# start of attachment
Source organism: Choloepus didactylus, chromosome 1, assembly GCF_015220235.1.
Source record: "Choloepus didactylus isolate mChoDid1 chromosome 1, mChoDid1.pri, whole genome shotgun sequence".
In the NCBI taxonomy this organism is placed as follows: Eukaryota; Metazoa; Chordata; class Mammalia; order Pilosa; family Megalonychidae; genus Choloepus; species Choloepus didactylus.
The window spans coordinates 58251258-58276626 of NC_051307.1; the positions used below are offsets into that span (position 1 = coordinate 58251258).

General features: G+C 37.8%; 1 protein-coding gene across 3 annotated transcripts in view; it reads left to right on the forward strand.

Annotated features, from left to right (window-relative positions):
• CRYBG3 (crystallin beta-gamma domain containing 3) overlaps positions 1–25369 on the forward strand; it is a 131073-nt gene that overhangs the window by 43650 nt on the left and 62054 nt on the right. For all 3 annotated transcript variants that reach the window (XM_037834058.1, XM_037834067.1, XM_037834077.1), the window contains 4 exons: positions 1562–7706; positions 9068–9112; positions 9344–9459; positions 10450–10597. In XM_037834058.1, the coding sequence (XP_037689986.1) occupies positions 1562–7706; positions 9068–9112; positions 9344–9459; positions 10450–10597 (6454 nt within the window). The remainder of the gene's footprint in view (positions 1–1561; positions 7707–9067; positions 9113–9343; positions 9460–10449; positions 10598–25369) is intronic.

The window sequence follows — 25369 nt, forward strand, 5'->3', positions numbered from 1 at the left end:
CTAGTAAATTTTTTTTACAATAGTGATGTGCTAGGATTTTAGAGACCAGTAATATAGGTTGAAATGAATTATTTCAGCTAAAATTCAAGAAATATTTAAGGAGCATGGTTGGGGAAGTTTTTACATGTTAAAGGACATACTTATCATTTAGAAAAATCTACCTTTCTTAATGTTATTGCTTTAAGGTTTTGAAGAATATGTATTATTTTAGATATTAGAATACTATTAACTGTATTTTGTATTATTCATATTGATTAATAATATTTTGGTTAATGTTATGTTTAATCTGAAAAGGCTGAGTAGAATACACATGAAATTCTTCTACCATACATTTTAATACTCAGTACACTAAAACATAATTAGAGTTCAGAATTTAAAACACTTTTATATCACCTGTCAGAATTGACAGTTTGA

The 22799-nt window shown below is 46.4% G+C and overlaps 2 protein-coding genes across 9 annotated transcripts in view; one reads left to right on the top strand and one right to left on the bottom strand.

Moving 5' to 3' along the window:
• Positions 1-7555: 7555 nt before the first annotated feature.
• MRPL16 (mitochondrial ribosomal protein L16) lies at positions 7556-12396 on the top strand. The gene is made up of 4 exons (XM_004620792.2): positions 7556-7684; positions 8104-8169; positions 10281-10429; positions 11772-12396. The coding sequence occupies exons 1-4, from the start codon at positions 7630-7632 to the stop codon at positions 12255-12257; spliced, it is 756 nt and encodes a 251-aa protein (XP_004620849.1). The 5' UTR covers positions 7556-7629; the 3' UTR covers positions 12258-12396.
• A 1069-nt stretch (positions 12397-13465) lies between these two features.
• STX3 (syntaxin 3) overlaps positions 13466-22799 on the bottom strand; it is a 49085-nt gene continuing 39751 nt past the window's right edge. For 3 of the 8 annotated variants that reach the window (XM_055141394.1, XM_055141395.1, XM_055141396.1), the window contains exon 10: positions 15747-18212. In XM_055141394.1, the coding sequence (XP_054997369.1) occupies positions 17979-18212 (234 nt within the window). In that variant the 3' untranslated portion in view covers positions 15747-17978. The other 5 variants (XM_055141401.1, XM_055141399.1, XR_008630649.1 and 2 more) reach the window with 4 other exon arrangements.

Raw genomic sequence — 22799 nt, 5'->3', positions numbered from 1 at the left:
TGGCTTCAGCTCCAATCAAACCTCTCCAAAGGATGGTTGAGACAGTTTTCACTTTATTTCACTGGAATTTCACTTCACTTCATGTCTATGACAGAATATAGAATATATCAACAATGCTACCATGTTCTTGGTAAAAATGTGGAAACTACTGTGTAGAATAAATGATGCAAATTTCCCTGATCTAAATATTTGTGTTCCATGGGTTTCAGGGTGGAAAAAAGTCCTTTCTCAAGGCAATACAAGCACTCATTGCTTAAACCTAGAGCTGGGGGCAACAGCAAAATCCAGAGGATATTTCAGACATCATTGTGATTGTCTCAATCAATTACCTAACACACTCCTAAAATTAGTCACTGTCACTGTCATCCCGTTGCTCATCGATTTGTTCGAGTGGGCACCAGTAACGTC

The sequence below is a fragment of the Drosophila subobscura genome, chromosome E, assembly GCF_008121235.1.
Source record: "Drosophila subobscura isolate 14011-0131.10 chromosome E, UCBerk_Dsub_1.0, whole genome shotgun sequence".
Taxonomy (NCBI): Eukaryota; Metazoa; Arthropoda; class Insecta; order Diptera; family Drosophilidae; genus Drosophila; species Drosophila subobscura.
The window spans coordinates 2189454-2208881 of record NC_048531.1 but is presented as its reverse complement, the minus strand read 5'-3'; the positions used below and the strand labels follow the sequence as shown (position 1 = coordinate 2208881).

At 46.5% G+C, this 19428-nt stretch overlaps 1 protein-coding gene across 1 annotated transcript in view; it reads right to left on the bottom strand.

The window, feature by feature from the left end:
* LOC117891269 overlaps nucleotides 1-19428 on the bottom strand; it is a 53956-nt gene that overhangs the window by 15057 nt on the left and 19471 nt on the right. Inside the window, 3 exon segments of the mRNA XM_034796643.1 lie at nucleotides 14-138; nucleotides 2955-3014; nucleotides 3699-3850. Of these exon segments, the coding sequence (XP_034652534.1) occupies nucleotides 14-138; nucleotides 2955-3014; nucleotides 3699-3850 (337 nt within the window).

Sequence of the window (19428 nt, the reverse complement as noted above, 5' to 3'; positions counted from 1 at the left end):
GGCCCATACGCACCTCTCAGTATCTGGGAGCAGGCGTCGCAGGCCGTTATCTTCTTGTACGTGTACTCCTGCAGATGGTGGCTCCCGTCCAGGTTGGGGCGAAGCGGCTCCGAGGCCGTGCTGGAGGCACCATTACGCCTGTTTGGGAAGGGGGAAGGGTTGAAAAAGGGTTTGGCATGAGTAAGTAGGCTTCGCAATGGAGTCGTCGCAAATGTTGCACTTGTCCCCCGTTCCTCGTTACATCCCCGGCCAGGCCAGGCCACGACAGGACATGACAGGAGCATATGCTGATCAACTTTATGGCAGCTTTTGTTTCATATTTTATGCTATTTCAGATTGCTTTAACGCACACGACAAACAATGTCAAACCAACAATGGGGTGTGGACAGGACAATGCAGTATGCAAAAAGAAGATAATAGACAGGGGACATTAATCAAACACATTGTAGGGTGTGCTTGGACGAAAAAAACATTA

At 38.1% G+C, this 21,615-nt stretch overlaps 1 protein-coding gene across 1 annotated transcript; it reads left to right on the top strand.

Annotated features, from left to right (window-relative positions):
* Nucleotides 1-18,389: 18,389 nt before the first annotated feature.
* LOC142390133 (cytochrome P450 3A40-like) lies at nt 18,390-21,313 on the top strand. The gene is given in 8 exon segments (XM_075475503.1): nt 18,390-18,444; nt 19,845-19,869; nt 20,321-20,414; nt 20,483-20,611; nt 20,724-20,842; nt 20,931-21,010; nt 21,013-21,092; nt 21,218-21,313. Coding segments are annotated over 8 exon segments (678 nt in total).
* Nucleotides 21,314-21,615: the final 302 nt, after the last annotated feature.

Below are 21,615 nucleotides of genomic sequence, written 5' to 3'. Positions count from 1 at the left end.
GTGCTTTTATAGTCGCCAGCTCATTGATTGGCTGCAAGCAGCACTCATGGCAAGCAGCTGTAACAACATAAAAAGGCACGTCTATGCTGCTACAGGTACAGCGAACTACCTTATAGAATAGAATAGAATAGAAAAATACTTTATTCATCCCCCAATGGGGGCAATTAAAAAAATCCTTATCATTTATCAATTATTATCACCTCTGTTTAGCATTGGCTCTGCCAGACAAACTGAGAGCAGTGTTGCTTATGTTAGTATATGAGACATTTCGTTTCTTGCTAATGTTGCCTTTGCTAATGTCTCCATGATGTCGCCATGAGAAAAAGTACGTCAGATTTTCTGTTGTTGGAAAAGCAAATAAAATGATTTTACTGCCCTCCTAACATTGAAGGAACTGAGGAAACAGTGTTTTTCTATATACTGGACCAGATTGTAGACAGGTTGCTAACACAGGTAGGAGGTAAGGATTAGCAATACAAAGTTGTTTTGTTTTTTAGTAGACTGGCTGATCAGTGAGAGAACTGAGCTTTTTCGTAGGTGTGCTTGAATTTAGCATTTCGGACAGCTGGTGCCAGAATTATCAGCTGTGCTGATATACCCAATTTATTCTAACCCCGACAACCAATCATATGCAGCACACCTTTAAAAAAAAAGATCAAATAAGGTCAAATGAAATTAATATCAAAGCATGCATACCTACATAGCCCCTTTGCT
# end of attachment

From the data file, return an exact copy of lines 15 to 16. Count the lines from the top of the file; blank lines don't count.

• STX3 (syntaxin 3) overlaps positions 13466-22799 on the bottom strand; it is a 49085-nt gene continuing 39751 nt past the window's right edge. For 3 of the 8 annotated variants that reach the window (XM_055141394.1, XM_055141395.1, XM_055141396.1), the window contains exon 10: positions 15747-18212. In XM_055141394.1, the coding sequence (XP_054997369.1) occupies positions 17979-18212 (234 nt within the window). In that variant the 3' untranslated portion in view covers positions 15747-17978. The other 5 variants (XM_055141401.1, XM_055141399.1, XR_008630649.1 and 2 more) reach the window with 4 other exon arrangements.

Raw genomic sequence — 22799 nt, 5'->3', positions numbered from 1 at the left: